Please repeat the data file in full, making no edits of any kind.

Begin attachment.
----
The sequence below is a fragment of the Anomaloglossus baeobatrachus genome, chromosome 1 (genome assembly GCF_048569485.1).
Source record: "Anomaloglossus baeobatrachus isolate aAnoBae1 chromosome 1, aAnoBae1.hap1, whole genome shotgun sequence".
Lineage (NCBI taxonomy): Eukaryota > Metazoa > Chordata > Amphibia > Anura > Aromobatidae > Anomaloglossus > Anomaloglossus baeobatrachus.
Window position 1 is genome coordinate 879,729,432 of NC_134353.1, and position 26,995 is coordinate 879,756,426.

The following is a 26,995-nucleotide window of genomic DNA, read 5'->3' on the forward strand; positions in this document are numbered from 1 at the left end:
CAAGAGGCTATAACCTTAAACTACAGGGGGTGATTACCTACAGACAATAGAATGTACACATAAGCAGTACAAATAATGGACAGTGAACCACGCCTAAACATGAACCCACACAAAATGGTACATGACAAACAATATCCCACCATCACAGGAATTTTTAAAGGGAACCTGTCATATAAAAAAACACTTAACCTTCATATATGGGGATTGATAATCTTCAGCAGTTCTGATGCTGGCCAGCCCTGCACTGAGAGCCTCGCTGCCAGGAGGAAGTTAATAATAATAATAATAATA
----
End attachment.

The sequence below is a fragment of the Anomaloglossus baeobatrachus genome, chromosome 1 (genome assembly GCF_048569485.1).
Source record: "Anomaloglossus baeobatrachus isolate aAnoBae1 chromosome 1, aAnoBae1.hap1, whole genome shotgun sequence".
Lineage (NCBI taxonomy): Eukaryota > Metazoa > Chordata > Amphibia > Anura > Aromobatidae > Anomaloglossus > Anomaloglossus baeobatrachus.
Window position 1 is genome coordinate 879,729,432 of NC_134353.1, and position 26,995 is coordinate 879,756,426.

The following is a 26,995-nucleotide window of genomic DNA, read 5'->3' on the forward strand; positions in this document are numbered from 1 at the left end:
CAAGAGGCTATAACCTTAAACTACAGGGGGTGATTACCTACAGACAATAGAATGTACACATAAGCAGTACAAATAATGGACAGTGAACCACGCCTAAACATGAACCCACACAAAATGGTACATGACAAACAATATCCCACCATCACAGGAATTTTTAAAGGGAACCTGTCATATAAAAAAACACTTAACCTTCATATATGGGGATTGATAATCTTCAGCAGTTCTGATGCTGGCCAGCCCTGCACTGAGAGCCTCGCTGCCAGGAGGAAGTTAATAATAATAATAATAATA